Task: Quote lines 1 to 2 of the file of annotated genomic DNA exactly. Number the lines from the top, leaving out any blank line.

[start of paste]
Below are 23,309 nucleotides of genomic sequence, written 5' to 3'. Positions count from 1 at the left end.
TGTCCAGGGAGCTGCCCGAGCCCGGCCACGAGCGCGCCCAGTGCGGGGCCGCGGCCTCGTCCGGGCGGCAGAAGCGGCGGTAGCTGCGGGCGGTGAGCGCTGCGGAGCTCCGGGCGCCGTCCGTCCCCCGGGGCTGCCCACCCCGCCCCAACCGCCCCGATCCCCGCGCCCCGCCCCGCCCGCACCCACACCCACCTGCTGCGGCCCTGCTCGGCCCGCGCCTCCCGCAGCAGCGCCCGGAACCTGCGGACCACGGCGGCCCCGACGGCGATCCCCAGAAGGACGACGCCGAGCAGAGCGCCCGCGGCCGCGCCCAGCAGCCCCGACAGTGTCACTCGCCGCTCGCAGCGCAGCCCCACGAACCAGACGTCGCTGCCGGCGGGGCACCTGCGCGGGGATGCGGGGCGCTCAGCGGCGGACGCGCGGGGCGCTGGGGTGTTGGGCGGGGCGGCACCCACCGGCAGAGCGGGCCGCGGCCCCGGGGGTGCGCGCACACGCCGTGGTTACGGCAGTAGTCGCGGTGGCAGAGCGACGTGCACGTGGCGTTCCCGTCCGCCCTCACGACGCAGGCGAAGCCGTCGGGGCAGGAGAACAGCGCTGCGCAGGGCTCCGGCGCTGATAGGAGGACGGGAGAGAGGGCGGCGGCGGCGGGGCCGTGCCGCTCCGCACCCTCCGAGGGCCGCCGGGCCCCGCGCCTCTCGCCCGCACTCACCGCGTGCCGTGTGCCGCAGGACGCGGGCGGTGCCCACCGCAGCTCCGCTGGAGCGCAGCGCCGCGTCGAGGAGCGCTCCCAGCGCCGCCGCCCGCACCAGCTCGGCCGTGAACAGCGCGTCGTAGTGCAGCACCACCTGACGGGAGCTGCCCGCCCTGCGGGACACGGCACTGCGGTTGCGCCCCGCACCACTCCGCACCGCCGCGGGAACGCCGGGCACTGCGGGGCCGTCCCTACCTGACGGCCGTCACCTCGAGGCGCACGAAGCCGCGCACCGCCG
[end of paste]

Below are 23,309 nucleotides of genomic sequence, written 5' to 3'. Positions count from 1 at the left end.
TGTCCAGGGAGCTGCCCGAGCCCGGCCACGAGCGCGCCCAGTGCGGGGCCGCGGCCTCGTCCGGGCGGCAGAAGCGGCGGTAGCTGCGGGCGGTGAGCGCTGCGGAGCTCCGGGCGCCGTCCGTCCCCCGGGGCTGCCCACCCCGCCCCAACCGCCCCGATCCCCGCGCCCCGCCCCGCCCGCACCCACACCCACCTGCTGCGGCCCTGCTCGGCCCGCGCCTCCCGCAGCAGCGCCCGGAACCTGCGGACCACGGCGGCCCCGACGGCGATCCCCAGAAGGACGACGCCGAGCAGAGCGCCCGCGGCCGCGCCCAGCAGCCCCGACAGTGTCACTCGCCGCTCGCAGCGCAGCCCCACGAACCAGACGTCGCTGCCGGCGGGGCACCTGCGCGGGGATGCGGGGCGCTCAGCGGCGGACGCGCGGGGCGCTGGGGTGTTGGGCGGGGCGGCACCCACCGGCAGAGCGGGCCGCGGCCCCGGGGGTGCGCGCACACGCCGTGGTTACGGCAGTAGTCGCGGTGGCAGAGCGACGTGCACGTGGCGTTCCCGTCCGCCCTCACGACGCAGGCGAAGCCGTCGGGGCAGGAGAACAGCGCTGCGCAGGGCTCCGGCGCTGATAGGAGGACGGGAGAGAGGGCGGCGGCGGCGGGGCCGTGCCGCTCCGCACCCTCCGAGGGCCGCCGGGCCCCGCGCCTCTCGCCCGCACTCACCGCGTGCCGTGTGCCGCAGGACGCGGGCGGTGCCCACCGCAGCTCCGCTGGAGCGCAGCGCCGCGTCGAGGAGCGCTCCCAGCGCCGCCGCCCGCACCAGCTCGGCCGTGAACAGCGCGTCGTAGTGCAGCACCACCTGACGGGAGCTGCCCGCCCTGCGGGACACGGCACTGCGGTTGCGCCCCGCACCACTCCGCACCGCCGCGGGAACGCCGGGCACTGCGGGGCCGTCCCTACCTGACGGCCGTCACCTCGAGGCGCACGAAGCCGCGCACCGCCG